Peter Paul Rubens and the Baroque Extravaganza

The Three Graces (1635) by Peter Paul Rubens (1577-1640)

On June 28, 1577, German-born Flemish Baroque painter Peter Paul Rubens was born. He is best known for his extravagant Baroque style that emphasised movement, colour, and sensuality.

Rubens received a good formal education in mostly Latin and literature, starting with his artistic career under Tobias Verhaeght at the age of 14. To exercise, Rubens copied various images, mostly woodcuts and engraving from famous contemporary artists. After he finished his education, Rubens traveled to Italy, first stopping in Venice. The trip highly influenced his later career, as he was fascinated by Titian’s and Tintoretto‘s paintings. He enjoyed their compositions as well as their coloring styles and after the Duke promised the artist a tolerable financial aid, he moved along to Rome and Florence. The Greek and Roman art, he studied during his stay influences his very mature way of painting. Rubens also stated to have been highly inspired by the works of Caravaggio, Michelangelo, and Leonardo da Vinci, to name just a few. In this period, he completed the altarpiece commission St. Helena with the True Cross. In the following years, Rubens also created several portraits and a book illustration of the palaces of Genova.

Due to his mother‘s severe illness, Rubens moved back to Antwerp, becoming a court painter under Albert VII, Archduke of Austria now combining a diplomat and artistic career. Rubens focussed more and more on teaching young talented artists, such as Anthony van Dyck who became famous for his numerous portraits. During these years, famous pictures like ‘The Elevation of the Cross’ or the portrait of ‘Infanta Isabella Clara Eugenia‘ from 1615 were completed, increasing Ruben‘s fame critically. But his fame also led to many people copying his works, mostly in the Netherlands, but also in Spain, France, and England, wherefore he established a copyright for nearly all of his pictures.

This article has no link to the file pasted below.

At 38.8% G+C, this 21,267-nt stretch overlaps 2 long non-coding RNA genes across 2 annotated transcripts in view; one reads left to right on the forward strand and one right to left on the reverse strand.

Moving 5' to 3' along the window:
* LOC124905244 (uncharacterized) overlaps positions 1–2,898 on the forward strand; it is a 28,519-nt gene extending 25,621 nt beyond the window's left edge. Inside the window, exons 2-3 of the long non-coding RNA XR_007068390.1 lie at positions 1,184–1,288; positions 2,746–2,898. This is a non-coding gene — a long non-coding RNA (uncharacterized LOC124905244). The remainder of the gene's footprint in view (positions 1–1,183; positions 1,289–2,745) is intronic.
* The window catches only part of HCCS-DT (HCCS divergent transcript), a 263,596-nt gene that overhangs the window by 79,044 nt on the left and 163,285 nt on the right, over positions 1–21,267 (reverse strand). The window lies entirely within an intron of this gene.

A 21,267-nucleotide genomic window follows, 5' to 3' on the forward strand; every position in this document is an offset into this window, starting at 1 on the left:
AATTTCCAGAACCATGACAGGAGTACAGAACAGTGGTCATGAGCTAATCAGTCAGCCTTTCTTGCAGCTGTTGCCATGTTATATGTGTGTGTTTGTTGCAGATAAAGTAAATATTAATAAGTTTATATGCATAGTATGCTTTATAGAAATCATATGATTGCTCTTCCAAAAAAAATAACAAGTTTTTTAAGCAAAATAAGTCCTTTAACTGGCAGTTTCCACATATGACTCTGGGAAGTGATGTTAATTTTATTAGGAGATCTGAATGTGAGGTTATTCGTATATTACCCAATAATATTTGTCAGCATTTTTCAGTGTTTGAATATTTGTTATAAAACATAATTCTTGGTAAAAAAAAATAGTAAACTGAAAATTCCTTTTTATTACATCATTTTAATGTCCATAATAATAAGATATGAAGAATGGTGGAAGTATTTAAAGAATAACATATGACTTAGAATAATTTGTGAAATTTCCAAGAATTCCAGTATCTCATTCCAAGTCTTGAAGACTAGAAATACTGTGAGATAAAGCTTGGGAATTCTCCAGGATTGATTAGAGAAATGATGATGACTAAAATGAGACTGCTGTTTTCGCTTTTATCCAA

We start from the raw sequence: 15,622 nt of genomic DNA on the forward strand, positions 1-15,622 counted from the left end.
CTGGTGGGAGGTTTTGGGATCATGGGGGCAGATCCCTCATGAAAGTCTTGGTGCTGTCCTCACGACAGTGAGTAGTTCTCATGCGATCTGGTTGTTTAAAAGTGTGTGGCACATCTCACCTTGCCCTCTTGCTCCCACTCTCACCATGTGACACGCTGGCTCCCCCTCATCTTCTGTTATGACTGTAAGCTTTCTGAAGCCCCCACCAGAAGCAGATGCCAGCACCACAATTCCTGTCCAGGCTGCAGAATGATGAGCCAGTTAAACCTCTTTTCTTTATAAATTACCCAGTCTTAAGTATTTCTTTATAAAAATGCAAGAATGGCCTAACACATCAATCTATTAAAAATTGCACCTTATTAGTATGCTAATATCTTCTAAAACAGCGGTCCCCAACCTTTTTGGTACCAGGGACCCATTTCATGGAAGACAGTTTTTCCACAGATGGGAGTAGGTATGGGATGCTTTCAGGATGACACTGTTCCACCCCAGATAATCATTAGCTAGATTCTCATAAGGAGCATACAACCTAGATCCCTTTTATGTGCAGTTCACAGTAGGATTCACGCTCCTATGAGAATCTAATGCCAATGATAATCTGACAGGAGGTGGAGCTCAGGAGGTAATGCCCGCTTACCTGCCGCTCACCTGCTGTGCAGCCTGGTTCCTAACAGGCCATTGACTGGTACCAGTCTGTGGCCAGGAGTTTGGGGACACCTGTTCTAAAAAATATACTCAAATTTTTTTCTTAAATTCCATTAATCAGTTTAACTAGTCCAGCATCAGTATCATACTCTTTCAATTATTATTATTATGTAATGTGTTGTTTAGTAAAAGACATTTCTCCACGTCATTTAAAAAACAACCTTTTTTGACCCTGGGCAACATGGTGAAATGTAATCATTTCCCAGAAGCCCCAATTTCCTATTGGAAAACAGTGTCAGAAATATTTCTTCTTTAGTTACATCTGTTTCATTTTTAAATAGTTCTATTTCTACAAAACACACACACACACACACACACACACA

After 1621, Rubens began focussing more and more on his job as a dimplomat, travelling through Europe and being knighted several times and receiving a few honorary diplomas from several universities he visited. Still, he found time to complete several paintings like the ‘Allegory of Peace and War‘, which he finished in 1629 and gave it to Charles I as a gift.

Rubens’ images mostly focussed on religious subjects as he often dedicated his works to churches or members of the church. Also he enjoyed playing with mythological creatures and historical contexts and completed several portraits of friends as well as landscapes. He became widely known for the full figures women he passionately painted, wherefore these styles became known as Rubensian or Rubinesque. His paintings are exhibited in the most prominent art museums around the world and are worth several million dollars.

At yovisto, you may enjoy a short documentary lecture on the artist Peter Paul Rubens, as well as detailed information on his most important works and influences.

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